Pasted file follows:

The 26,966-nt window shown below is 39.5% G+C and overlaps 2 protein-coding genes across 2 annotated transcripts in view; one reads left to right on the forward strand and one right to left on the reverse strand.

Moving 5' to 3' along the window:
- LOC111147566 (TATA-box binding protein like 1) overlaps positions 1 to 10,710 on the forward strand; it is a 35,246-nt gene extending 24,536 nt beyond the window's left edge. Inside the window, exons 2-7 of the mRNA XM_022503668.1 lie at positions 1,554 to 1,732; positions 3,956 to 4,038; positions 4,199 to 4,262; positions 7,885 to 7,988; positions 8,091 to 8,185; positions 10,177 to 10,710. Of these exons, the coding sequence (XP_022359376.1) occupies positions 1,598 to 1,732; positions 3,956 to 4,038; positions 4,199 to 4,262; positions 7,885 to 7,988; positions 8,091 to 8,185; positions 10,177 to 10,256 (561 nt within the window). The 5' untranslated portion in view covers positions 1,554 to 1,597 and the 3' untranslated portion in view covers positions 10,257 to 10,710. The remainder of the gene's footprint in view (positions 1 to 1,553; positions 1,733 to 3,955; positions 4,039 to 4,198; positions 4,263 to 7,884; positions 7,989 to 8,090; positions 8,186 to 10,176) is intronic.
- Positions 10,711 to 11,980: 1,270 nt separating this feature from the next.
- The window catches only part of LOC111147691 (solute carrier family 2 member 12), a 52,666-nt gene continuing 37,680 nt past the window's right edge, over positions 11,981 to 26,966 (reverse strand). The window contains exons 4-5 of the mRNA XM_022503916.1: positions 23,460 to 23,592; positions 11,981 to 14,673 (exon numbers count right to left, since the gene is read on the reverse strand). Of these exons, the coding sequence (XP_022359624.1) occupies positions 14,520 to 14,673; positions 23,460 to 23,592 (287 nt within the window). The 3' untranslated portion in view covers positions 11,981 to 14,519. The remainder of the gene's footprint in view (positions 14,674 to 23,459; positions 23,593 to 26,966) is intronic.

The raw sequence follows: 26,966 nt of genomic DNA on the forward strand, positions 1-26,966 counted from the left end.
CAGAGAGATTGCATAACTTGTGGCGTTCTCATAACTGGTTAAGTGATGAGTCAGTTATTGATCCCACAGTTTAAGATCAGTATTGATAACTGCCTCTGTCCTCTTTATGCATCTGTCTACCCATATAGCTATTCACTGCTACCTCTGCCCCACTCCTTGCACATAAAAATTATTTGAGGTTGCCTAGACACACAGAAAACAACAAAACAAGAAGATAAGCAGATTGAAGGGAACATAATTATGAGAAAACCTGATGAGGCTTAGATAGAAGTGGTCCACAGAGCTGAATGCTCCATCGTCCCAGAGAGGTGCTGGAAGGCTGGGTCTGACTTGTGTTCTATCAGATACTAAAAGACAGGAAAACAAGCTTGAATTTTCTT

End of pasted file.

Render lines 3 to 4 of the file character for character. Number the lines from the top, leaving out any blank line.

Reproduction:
- LOC111147566 (TATA-box binding protein like 1) overlaps positions 1 to 10,710 on the forward strand; it is a 35,246-nt gene extending 24,536 nt beyond the window's left edge. Inside the window, exons 2-7 of the mRNA XM_022503668.1 lie at positions 1,554 to 1,732; positions 3,956 to 4,038; positions 4,199 to 4,262; positions 7,885 to 7,988; positions 8,091 to 8,185; positions 10,177 to 10,710. Of these exons, the coding sequence (XP_022359376.1) occupies positions 1,598 to 1,732; positions 3,956 to 4,038; positions 4,199 to 4,262; positions 7,885 to 7,988; positions 8,091 to 8,185; positions 10,177 to 10,256 (561 nt within the window). The 5' untranslated portion in view covers positions 1,554 to 1,597 and the 3' untranslated portion in view covers positions 10,257 to 10,710. The remainder of the gene's footprint in view (positions 1 to 1,553; positions 1,733 to 3,955; positions 4,039 to 4,198; positions 4,263 to 7,884; positions 7,989 to 8,090; positions 8,186 to 10,176) is intronic.
- Positions 10,711 to 11,980: 1,270 nt separating this feature from the next.